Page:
In the Age of AI, ‘Her’ Is a Fairy Tale


When Spike Jonze’s Her came out in 2013, the film about a lonely man falling for an artificially intelligent operating system won widespread praise. Watching today, the qualities critics celebrated at the time are still there—it’s a gentle, enjoyably melancholy story, twee but not damnably so—but something else stands out. Though set in the near-future, Her captures Obama-era techno-optimism better than any other movie. It’s a time capsule, preserving dreams about the future that appear more naive the further we get from the 2010s.

Her takes place in a highly-stylized version of Los Angeles from a future near enough that its protagonist is a former LA Weekly journalist but distant enough that the skyline rivals Shanghai. In the film’s universe, the creation of the world’s first artificially intelligent operating system—a consumer software capable of learning and thinking like a human—is a recent, exciting development. Shortly after Her begins, the painfully lonesome and powerfully mustachioed writer Theodore Twombly (Joaquin Phoenix) buys one of these new operating systems. Voiced by Scarlett Johannson, the OS names itself “Samantha,” and quickly becomes the most important companion in Theodore’s life. He soon starts calling her his girlfriend.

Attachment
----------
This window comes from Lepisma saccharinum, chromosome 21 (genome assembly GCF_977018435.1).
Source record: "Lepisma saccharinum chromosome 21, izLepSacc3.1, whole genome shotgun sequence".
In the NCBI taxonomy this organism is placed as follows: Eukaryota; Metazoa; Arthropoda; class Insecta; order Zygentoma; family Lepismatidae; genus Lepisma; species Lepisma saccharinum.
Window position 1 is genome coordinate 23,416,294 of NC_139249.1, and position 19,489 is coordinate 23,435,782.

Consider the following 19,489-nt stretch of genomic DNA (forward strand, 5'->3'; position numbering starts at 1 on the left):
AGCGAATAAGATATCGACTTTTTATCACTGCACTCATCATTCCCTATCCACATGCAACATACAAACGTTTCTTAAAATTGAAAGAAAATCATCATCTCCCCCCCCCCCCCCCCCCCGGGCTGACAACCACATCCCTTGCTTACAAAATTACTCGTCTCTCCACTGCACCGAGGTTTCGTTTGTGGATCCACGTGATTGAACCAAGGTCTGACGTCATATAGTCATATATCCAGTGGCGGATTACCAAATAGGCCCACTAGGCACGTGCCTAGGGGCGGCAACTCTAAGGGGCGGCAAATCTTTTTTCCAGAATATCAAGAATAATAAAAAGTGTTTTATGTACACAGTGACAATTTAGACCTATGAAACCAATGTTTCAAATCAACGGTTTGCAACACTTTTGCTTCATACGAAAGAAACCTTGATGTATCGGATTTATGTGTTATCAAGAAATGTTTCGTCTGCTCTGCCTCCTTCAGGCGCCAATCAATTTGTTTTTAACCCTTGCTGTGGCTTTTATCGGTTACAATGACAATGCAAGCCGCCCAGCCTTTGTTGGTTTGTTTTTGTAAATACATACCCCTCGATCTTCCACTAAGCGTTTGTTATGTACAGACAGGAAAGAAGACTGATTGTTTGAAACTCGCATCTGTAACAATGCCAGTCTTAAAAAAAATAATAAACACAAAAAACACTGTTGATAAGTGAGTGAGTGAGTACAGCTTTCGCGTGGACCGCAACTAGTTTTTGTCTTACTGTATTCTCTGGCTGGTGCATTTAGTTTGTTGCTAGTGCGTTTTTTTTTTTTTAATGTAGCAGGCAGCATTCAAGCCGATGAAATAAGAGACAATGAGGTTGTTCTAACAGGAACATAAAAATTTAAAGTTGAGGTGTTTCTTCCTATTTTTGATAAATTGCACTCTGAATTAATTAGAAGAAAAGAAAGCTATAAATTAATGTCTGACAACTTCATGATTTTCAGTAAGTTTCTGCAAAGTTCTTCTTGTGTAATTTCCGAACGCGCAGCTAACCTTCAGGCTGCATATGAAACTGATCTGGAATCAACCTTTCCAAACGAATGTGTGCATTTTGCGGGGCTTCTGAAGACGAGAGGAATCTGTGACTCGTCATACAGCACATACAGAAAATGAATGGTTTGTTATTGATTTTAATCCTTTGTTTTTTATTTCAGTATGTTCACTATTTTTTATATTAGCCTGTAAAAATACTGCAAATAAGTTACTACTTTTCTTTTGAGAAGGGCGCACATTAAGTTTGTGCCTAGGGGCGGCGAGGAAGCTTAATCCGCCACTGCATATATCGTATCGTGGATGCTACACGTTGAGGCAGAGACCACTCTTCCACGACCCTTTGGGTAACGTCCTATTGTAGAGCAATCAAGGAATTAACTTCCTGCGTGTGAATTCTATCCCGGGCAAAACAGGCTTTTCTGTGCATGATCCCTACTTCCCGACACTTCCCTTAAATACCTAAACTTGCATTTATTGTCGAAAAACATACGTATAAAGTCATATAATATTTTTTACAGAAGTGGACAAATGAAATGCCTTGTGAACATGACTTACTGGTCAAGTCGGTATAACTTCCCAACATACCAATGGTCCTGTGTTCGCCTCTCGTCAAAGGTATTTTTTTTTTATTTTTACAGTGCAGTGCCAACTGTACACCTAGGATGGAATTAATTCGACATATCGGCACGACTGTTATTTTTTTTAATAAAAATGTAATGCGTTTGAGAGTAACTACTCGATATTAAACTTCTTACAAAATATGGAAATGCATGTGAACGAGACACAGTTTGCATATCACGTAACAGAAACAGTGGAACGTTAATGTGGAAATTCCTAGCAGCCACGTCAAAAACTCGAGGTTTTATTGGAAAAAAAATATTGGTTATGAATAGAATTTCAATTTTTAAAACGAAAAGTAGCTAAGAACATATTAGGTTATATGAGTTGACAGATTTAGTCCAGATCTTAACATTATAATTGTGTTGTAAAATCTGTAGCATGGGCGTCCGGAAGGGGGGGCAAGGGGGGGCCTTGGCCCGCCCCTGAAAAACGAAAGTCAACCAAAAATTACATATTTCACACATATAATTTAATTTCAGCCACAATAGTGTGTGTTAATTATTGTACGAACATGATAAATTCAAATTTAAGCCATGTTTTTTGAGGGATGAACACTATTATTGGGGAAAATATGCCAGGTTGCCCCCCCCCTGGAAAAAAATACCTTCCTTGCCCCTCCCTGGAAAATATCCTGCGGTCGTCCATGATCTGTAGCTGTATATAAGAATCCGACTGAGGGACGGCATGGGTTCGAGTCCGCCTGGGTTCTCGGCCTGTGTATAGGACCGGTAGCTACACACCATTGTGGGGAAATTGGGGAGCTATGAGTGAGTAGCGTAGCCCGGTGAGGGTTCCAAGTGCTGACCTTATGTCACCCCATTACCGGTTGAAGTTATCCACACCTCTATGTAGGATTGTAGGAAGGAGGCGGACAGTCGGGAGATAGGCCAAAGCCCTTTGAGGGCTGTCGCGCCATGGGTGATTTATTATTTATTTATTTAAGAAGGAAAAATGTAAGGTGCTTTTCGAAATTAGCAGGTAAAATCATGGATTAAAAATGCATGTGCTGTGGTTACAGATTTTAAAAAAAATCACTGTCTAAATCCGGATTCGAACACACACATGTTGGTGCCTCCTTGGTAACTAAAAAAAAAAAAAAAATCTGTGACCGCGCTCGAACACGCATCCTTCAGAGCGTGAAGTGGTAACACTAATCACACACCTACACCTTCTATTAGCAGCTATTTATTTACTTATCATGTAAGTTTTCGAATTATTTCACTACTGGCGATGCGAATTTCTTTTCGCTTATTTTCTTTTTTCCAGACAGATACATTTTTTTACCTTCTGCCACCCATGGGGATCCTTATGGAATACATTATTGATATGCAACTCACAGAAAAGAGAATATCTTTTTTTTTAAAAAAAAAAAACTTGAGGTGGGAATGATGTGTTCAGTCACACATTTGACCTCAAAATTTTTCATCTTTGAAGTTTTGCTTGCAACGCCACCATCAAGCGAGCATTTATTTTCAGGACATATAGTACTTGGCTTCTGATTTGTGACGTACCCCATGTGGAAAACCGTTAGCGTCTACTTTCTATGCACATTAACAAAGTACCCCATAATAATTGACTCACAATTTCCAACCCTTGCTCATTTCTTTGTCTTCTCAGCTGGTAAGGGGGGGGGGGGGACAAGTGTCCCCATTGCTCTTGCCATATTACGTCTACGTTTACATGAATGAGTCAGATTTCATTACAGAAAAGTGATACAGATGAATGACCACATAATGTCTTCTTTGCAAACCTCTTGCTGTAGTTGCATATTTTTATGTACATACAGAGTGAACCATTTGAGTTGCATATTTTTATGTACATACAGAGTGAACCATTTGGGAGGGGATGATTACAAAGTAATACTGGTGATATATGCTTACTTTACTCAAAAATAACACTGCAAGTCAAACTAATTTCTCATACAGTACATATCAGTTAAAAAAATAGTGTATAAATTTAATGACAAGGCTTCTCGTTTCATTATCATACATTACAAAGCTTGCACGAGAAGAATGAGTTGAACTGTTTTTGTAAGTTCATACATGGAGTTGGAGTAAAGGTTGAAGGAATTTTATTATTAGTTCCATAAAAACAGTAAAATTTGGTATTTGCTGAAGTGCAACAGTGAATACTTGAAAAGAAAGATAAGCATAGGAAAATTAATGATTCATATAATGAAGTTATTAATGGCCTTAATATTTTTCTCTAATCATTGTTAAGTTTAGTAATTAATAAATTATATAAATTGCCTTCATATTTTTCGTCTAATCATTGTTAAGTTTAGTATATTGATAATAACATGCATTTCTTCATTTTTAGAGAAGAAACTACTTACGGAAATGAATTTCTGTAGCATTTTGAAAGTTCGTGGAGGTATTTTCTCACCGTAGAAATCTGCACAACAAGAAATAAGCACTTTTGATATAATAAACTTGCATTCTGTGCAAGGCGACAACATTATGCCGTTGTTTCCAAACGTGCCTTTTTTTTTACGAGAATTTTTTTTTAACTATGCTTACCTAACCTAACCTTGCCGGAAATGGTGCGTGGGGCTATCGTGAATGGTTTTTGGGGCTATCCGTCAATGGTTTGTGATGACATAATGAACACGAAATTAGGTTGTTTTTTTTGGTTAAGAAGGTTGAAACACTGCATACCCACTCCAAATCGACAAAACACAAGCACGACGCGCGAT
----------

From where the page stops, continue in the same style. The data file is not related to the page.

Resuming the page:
Although the phrase “artificial general intelligence” isn’t used in the movie, Samantha’s description of her capabilities sounds like AGI. “I have intuition,” she explains. “What makes me me is my ability to grow through my experiences.”

Watching Her today, as AI advances dominate conversations in tech, it’s interesting to see the warm-and-fuzzy approach to the rise of AGI companions. There’s no hint of a heel turn from Samantha. Near the end of the film, Theodore is distraught when she reveals that he’s not her only boyfriend—she has over 600 other romantic partners—but her polyamory is portrayed as evidence that she and Theodore are not compatible rather than something sinister on her part. She’s portrayed as inherently good, a sensitive and kind being with no ill will toward the humans who created her.

While Theodore’s ex-wife Catherine (Rooney Mara) dismisses his relationship with an OS as a sign of emotional immaturity, most of the people in Theodore’s life accept it fairly easily. He goes on a double-date with his coworker and his coworker’s human girlfriend without any fuss or embarrassment, and he hears stories about other people dating operating systems as well. The dynamic is quickly normalized, which seems even more plausible now, as people across the world are starting to “socialize” with character AIs with increasing frequency. The AI girlfriend experience isn’t sci-fi anymore. It’s just something lonely people do.

The sweetness of the human-robot relationship portrayed by Her comes across as quaint right now. But really, the most remarkable, startling aspect of rewatching Her a decade after its release has nothing to do with the AI romance. The thing that makes it really look like a fairy tale when viewed in 2023 isn’t that Samantha is benign. It’s that Samantha exists in a world where a non-famous working writer has a luxurious lifestyle. The quality of life in this future world is the most preposterous thing about it.

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